Introduction: Home Made Wine Bottle Hookah

First of all, This project is ridiculously easy. The thing can look really artistic and beautiful or really really awful, depending on what kind of bottle you use. I lucked out and found this "Sofia" bottle my parents left at my apartment last summer, but any bottle will work. The more common design on the internet is based on a Goldschlager bottle. Where i live, a single hosed hookah runs around 50 dollars. I wanted to derail that cost and see how cheaply I could make it. This thing totaled fifteen dollars. 

Step 1: Pieces

To make this, go to your local hardware giant and bring the wine bottle you want to use. Get a section of copper pipe that fits into the neck of the bottle as close to snugly as possible. It needs to be long enough to come near the bottom of the bottle, so the water stays as far away from the hose as possible. I don't even know what diameter my pipe is because I tested a few and chose the best fit. This size will differ bottle to bottle. Also, get a 1/2 inch glass cutting drill bit. They're a little expensive, so try to find someone to borrow one indefinitely from. You'll also need a drill. You'll obviously need a wine bottle, but try to get one whose mouth is nearly the same diameter as the bottom of your bowl, to make putting everything together a little easier. This can be worked around, but it will look best if you do it this way. If you follow my 1/2 inch glass bit directions, get 1/3 inch nylon tubing, also available at your preferred home improvement warehouse. 
The friend who gave me the idea to build this in the first place said he knew of a way to make a bowl, but then described some pretty sketchy sounding engineering involving clay pots and hemp thread. I bought my bowl for 5 dollars from a faux hippie store in the mall. It was the most expensive part I paid for. You'll also need a rubber nipple, termed a "sleeve" that is sold either online or at a smoke shop, that serves as a seal between glass hole and nylon tube. You'll also need a plumbing piece found near the nylon tubing called a brass hose barb or hose mender, if you want your mouthpiece to look like mine. You'll also need a roll of electrical tape. Here's all that in list form.

-(1) Glass bottle
-(1) length of copper pipe that fits into the bottle snugly.
-(1) length of 1/3 inch nylon tube
-(1) rubber hookah sleeve
-(1) ceramic hookah bowl
-(1) roll of electrical tape
-(1) 1/3 inch brass hose barb
-(1) corded drill
-(1) 1/2 inch glass cutting carbide drill bit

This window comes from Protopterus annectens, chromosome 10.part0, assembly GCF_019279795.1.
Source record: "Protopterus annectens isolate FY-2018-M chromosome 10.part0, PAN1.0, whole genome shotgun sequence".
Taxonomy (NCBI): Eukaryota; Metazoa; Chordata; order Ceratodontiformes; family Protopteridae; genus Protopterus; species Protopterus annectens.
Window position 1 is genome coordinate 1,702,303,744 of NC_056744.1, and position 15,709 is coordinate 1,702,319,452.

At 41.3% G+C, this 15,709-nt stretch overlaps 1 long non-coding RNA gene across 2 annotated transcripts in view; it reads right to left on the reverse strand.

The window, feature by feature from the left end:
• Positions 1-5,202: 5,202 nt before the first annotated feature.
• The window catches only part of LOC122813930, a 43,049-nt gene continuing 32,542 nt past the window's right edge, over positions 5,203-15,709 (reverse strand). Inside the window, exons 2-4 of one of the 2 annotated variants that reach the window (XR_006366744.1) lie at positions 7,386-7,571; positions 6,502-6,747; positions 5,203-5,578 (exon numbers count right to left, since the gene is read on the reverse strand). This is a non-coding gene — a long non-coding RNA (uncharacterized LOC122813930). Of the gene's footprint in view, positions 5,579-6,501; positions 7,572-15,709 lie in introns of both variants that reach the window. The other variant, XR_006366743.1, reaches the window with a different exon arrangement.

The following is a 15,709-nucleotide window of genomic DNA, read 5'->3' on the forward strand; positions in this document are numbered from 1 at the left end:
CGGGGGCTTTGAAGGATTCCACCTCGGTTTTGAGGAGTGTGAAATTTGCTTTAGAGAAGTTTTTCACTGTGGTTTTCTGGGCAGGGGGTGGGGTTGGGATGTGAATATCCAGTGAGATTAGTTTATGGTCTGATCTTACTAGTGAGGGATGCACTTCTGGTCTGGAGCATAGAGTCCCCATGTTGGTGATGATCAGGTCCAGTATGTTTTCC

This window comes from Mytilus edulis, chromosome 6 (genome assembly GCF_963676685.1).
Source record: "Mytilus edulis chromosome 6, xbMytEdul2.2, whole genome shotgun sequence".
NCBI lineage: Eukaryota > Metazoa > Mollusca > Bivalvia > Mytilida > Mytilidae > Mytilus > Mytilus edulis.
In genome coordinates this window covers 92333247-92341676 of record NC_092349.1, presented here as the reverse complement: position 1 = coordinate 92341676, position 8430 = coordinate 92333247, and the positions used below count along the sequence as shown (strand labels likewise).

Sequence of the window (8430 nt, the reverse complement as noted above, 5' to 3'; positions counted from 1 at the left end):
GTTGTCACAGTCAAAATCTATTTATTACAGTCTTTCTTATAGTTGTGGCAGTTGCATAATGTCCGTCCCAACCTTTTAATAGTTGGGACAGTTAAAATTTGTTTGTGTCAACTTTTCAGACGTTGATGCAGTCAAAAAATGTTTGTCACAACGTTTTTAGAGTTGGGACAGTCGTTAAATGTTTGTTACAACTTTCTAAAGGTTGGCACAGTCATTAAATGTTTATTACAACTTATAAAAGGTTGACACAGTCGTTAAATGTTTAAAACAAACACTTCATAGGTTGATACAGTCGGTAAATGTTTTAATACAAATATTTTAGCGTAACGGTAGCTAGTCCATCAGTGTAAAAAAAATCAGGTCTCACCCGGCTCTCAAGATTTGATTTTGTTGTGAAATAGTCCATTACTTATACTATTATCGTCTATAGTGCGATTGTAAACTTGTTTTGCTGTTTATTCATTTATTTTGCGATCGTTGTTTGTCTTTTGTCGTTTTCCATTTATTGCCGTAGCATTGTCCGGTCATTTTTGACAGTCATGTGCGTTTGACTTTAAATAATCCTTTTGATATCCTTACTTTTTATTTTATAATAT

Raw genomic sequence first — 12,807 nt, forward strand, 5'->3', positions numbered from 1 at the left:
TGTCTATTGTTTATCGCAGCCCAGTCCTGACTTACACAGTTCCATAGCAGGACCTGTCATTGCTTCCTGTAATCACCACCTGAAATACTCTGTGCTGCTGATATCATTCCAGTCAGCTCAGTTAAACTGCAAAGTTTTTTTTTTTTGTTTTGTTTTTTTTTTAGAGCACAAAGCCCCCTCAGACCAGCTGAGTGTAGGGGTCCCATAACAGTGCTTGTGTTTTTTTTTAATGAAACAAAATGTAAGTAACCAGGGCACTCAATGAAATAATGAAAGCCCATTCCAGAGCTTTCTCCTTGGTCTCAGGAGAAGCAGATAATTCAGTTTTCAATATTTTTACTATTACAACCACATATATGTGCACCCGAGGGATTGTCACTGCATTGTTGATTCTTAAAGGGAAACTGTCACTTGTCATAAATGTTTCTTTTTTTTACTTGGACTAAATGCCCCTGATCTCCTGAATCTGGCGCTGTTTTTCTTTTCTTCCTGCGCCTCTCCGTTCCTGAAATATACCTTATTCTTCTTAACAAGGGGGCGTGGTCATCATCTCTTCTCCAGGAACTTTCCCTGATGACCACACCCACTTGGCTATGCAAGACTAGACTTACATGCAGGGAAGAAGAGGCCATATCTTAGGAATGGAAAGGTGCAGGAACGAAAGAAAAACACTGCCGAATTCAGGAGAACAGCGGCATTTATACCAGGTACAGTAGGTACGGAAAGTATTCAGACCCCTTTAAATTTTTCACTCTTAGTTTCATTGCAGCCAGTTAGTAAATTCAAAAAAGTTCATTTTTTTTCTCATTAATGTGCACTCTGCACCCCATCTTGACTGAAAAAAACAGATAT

-(1/2) brain

Step 2: Drilling a Dangerous Hole

The first step involved in building this monster is to drill a hole in the upper 1/3 of the bottle, just below the stem, on the curved corner. To start the hole, scratch a little X where you want the center of the hole to be. Glass is very smooth and the drill wants to skip around on the surface. Giving it as much traction as possible will help keep it from looking cracked and scratchy, and will help establish the start of the hole. When you drill glass, it tends to spit fine and sketchy looking dust into the air around your nose. You should probably wear a respirator mask and, honestly some heavy duty rubber gloves, and goggles. I wanted to do this on the cheap, so I cut a few corners. What I did do to cut down on lung/glass interaction was to get a gallon pitcher from the kitchen, put the bottle in it and fill around the bottle with water. This served three purposes: It  kept the glass dust in solution instead of in the air, gave me a place to rinse the bottle quickly and easily, and lubricated the drilling surface. It's important here to have a good drill. Battery powered drills tend to lose juice throughout the drilling process and while this is fine for less precise and delicate applications, drilling a half inch wide hole in an oddly shaped corner of a wine bottle isn't one of them. The key to making this hole correctly is low RPM, medium pressure. If you're like me and only support the bottle bu nestling it on a towel between your legs, the lighter the pressure the better. Try tilting the drill and pivoting it in circles as you drill to flatten the hole and keep the drill from gouging out too much glass at one time. This step takes a while, but if it's done right, the glass won't crack and the hole won't chip. Once you get deep enough for the pointed end of the bit to be unexposed above the hole, stop drilling. you're close enough to 1/2 inch to fit a sleeve and tube in and if you go for too long, you risk chipping the hole and rendering the bottle useless.

Step 3: Fit Sleeve/hose Into Bottle

The next step is to bring the newly-drilled bottle into your local smoke shop. Ask for a rubber sleeve and they should produce something like the attached picture. Press the sleeve into the drilled hole until the inset ring on the sleeve is flush with the hole in the glass. Next, take the nylon hose and dip the end in vegetable oil or some other non-toxic oily substance. You can wipe it on your forehead if you need to. This is just to make the hose go into the sleeve more easily. It's a tight fit. Cut off the opposite end of the hose at your desired length and press the brass barb into the exposed end.

Step 4: Fabricate Bowl Piece